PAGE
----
The FT was as easily gulled as central bankers had grown smug and self-satisfied. Bernanke, King and Trichet happily gave themselves the credit for the 'Great Moderation' of falling inflation and booming growth in a run of speeches as the credit bubble inflated towards its pin.
But events were already running far beyond what these Wizards of Oz could halt with just a flash of powder or a booming voice. Central banking really is a confidence trick. August 2007 tore down the curtain hiding the all-too ordinary talents and powers of the assorted governors, chairs and presidents.
The uncontrolled crisis flickered with the UK's Northern Rock fiasco of mid-September 2007. It ran through the collapse of Bear Stearns the following March...hit its first peak with the US Fed's absurd and arbitrary decision to let Lehman Brothers fail while saying everyone else was solvent in September 2008...and then saw the markets run wild again with the US and then Eurozone government debt crises of summer 2011 and 2012 respectively. 
Take note however: Both today and into the future, most people will look back at gold's starring role in the story of #GFC2007 and assume that bullion prices rose because of the zero-rate and QE money-printing done by central banks to try and stem the crisis. 
But on the contrary...
Chart of central-bank total assets at US Fed, Bank of Japan, European Central Bank. Source:
Compare this chart with Yen gold prices, and you'll see that Japanese central-bank chief Kuroda's ku-razy QE shows no relationship to the path of bullion. Eurozone QE only took the ECB's total assets in the same direction as Euro gold prices 6 years out of the last ten. And if there is, as so many assume and claim, any correlation between the US Fed's balance-sheet and the price of gold, it isn't positive.
Chart of Dollar gold price (red, right axis) versus US Federal Reserve total assets (blue, left axis). Source: St.Louis Fed
See gold vault higher as asset purchases paused in late 2010? See it peak when QE hit the debt ceiling debacle of summer 2011?
Then see it whip below and re-test that peak as the Fed paused again...only to slump as the 2013 surge in QE coincided with the Fed proclaiming that, with the economy now fixed by money printing, it would start tapering the monthly squillions of newly-created central-bank money pumped into the financial sector sometime soon?
Quantitative easing – the art of easing with quantity – did in fact stem the panic. That in turn stemmed the rapid ascent of gold prices. It also shows a much stronger connection to the asset class most targeted by Fed and other central-bank policies: the stock market.
Chart of US Fed total assets, 2007-2017. Source: St.Louis Fed
"We will do whatever it takes," said Trichet's follow-on act as ECB chief, Mario Draghi, in summer 2012. "And believe me, it will be enough."
By no coincidence, gold priced in Euros was then surging towards its current all-time record highs, but in clawing for credibility, Draghi had at last stumbled upon it.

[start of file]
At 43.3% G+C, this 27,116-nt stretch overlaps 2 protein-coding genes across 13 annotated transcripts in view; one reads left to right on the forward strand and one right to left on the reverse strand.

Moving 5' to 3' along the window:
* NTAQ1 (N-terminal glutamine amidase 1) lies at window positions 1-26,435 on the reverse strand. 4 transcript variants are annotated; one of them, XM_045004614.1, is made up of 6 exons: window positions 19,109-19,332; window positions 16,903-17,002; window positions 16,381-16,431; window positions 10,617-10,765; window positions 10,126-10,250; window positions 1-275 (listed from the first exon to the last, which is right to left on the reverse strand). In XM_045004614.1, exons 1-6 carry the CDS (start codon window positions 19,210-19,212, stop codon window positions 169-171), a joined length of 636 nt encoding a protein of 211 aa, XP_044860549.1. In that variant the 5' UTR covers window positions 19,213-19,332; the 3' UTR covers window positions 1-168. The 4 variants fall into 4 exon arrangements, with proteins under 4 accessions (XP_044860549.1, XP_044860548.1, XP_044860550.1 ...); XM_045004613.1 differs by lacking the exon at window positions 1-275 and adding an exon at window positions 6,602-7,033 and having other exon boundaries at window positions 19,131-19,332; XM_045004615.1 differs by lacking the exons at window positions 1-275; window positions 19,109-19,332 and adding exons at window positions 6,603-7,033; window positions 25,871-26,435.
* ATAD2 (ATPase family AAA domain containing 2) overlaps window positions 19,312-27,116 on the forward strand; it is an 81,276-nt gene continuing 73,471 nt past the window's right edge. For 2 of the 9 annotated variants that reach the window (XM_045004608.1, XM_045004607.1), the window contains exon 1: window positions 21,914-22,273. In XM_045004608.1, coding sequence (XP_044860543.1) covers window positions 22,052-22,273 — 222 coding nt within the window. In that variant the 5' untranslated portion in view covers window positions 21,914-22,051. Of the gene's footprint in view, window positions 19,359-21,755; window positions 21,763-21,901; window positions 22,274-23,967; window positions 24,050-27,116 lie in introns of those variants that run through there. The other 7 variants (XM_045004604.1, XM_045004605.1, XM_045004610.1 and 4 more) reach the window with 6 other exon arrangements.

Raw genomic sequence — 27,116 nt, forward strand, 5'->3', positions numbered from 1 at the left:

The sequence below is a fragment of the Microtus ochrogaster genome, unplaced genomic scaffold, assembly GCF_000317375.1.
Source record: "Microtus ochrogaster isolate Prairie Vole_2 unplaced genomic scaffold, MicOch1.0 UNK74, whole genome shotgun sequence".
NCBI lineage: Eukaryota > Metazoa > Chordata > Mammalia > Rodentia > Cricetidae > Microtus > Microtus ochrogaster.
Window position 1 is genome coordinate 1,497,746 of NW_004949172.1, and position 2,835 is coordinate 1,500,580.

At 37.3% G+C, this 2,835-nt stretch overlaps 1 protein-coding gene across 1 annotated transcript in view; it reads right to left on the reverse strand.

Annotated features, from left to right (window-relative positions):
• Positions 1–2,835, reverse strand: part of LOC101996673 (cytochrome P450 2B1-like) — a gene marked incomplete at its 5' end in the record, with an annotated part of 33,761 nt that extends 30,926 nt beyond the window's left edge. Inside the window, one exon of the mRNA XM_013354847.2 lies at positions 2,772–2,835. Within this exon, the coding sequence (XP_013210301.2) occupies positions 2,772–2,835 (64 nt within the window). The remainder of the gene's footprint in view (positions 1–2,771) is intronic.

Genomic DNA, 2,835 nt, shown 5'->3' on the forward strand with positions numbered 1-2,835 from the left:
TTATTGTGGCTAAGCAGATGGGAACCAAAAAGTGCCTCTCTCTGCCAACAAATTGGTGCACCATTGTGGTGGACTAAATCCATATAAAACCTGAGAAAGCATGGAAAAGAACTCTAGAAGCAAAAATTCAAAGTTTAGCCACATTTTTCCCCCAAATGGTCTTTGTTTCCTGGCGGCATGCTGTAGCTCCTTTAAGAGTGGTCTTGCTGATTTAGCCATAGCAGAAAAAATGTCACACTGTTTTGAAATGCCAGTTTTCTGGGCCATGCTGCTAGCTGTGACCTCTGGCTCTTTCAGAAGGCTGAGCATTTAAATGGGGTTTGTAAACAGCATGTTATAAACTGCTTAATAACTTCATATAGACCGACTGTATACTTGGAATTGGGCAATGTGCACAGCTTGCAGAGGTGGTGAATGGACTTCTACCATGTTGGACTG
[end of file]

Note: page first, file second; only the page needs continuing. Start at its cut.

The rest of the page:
Come the next spring, bullion fell hard against all major currencies, even as the Euro banking crisis saw Cyprus shut down and locked out of monetary union. Because the markets judged "whatever it takes" to be enough. Confidence is what counts.
Today these buffoons really have got things back under control, simply because the financial world wants to believe that they have. Right up until the next time the world realizes they haven't.
When might that next crisis arrive? A year after the credit crunch began, zero rates and QE began flooding the markets with central-bank money. Global and especially US equities now look richly-priced by pretty much any measure. The Fed, like the ECB, has begun muttering about maybe letting its QE assets start to unwind...keeping the cash from maturing bonds and so withdrawing liquidity from the financial sector rather than re-investing that money in new debt.
But see the chart above. Equities look way more grateful than gold to QE. And below here on interest rates, the central-bank trick of slashing borrowing costs to support asset prices has nowhere to go.

Adrian Ash

Adrian Ash, BullionVault Gold News

Adrian Ash is director of research at BullionVault, the world-leading physical gold, silver and platinum market for private investors online. Formerly head of editorial at London's top publisher of private-investment advice, he was City correspondent for The Daily Reckoning from 2003 to 2008, and he has now been researching and writing daily analysis of precious metals and the wider financial markets for over 20 years. A frequent guest on BBC radio and television, Adrian is regularly quoted by the Financial Times, MarketWatch and many other respected news outlets, and his views from inside the bullion market have been sought by the Economist magazine, CNBC, Bloomberg, Germany's Handelsblatt and FAZ, plus Italy's Il Sole 24 Ore.

See the full archive of Adrian Ash articles on GoldNews.